|Ellsworth Kelly at Kunstmuseum, Basel|
True confession: I didn't make the two hour train trip to Basel for art, or the one hour trip to Bern for rhubarb tart. Incessant hammering on the roof of our building has meant that I can have peace and quiet to write on the train, which are quite empty most of the day.
Basel is the city for art, and I only scratched the surface. I sat with the Kelly, because he was the artist who most inspired me 50 years ago. Back then, I did a series of large canvases based on his principles of color and illusion. I learned the techniques for building the shaped canvasses and the hard edges, work I'm still proud of.
Geneva is less that an hour away. I spent most of my time there in the house where Jean-Jacques Rousseau was born. His mis-fortunes forged his philosophy, which is one of the foundations for liberté-egalité-fraternité and the rights of man.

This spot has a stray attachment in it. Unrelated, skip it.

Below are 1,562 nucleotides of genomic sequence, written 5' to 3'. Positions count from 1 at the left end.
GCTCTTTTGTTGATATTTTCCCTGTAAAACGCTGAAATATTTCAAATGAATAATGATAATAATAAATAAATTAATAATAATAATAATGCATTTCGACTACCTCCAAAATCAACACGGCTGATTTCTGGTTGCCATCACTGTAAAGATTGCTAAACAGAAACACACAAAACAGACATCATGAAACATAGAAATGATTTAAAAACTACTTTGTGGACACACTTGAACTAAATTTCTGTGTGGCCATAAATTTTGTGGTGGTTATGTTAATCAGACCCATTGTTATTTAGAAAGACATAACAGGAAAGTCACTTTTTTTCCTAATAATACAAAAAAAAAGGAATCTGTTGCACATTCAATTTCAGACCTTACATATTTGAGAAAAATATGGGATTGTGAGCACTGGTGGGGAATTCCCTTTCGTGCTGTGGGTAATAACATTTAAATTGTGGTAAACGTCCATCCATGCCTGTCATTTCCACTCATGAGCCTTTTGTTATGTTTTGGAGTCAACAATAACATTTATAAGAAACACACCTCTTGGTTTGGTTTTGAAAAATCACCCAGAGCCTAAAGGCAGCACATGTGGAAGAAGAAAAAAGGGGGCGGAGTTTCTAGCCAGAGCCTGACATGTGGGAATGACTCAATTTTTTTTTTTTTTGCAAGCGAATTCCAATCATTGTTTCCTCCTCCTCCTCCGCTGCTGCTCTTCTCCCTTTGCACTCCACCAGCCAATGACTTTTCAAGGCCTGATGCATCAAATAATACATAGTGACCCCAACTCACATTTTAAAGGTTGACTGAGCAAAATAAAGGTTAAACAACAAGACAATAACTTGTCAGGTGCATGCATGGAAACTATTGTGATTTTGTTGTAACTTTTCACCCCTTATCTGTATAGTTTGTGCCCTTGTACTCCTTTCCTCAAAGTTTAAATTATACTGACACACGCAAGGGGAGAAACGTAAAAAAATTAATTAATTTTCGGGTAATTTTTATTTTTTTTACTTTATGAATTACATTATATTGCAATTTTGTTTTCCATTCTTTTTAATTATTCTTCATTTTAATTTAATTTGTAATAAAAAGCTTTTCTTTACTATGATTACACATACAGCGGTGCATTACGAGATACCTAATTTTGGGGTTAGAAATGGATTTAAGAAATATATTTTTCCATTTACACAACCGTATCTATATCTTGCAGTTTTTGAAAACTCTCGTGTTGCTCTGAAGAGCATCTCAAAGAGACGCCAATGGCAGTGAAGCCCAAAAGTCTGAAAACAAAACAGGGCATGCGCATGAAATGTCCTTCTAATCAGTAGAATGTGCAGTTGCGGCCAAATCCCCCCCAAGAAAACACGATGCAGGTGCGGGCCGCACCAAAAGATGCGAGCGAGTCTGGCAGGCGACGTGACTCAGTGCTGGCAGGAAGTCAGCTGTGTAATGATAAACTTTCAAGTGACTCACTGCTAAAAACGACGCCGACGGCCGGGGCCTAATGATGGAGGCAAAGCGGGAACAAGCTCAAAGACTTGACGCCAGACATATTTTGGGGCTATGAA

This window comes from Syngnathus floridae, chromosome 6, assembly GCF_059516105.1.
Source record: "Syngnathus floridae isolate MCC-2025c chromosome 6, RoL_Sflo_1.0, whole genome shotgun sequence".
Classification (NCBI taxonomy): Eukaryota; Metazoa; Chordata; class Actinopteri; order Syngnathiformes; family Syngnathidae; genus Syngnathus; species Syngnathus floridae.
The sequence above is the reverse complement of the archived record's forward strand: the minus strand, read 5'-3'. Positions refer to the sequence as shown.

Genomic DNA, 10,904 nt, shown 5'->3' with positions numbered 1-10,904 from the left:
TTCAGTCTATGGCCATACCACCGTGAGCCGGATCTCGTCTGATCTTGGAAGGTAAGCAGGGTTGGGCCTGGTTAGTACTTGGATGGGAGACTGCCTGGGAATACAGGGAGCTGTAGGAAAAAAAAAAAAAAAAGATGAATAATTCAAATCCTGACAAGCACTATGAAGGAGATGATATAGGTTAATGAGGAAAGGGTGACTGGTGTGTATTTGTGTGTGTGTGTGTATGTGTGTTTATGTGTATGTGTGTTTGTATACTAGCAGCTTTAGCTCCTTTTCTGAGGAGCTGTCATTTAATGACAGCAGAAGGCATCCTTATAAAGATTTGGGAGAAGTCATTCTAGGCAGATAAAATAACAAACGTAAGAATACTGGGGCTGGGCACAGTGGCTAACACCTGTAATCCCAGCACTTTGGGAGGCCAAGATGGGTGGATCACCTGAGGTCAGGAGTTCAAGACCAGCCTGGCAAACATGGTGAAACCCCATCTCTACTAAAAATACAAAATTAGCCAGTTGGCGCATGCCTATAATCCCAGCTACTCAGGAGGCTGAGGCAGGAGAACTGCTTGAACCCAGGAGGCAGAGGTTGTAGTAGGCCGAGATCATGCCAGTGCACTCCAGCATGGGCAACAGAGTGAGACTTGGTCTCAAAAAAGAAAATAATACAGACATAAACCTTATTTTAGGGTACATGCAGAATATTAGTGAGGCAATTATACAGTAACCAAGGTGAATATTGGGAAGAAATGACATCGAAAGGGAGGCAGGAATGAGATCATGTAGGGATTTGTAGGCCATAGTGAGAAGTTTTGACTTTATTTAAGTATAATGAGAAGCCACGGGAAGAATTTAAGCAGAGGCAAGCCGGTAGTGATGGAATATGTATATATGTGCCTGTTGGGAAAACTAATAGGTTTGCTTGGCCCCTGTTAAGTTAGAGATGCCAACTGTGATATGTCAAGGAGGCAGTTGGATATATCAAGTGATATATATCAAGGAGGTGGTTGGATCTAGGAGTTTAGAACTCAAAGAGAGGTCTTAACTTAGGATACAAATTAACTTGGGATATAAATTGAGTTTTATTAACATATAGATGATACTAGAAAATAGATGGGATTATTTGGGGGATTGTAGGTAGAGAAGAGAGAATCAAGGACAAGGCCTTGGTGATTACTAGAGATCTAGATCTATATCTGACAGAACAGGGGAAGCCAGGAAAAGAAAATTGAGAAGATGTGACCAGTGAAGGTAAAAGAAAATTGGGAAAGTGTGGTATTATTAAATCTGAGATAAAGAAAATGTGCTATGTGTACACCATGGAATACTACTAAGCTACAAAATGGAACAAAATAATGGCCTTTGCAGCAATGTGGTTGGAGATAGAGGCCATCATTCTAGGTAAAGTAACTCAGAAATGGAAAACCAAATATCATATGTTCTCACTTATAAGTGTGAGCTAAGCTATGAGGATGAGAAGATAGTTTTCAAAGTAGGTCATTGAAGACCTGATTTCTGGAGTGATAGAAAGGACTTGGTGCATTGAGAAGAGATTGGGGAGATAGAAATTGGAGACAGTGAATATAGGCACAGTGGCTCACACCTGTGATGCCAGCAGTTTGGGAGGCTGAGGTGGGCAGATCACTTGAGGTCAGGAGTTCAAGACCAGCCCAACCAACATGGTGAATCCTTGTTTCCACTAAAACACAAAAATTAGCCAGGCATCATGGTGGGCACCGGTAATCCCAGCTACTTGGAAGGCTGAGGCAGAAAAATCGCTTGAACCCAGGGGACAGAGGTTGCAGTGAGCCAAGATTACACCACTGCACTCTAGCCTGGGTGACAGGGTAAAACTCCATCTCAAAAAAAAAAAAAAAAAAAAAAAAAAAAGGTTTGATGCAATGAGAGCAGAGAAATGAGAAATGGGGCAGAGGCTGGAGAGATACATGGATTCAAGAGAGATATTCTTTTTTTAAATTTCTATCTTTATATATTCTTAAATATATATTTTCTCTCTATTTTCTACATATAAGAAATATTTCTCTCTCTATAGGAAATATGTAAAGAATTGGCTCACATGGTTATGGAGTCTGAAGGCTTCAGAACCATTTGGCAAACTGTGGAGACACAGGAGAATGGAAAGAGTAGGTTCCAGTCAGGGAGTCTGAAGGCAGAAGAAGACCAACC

What a contrast to what I'm reading: the French author, Jean Guéhenno's Diary of the Dark Years, 1940-1944. He survived the Nazi occupation of Paris with integrity. His quotation of the racial and anti-international words of the Nazis echoes ominously.
If four years was insufferable, I ask myself how long people of color in the United States will survive. I do know that in resisting, the writers and thinkers of Black Lives Matter, and those that came before, stand for integrity. I know that in the context of longer time and the larger world, they are heroic.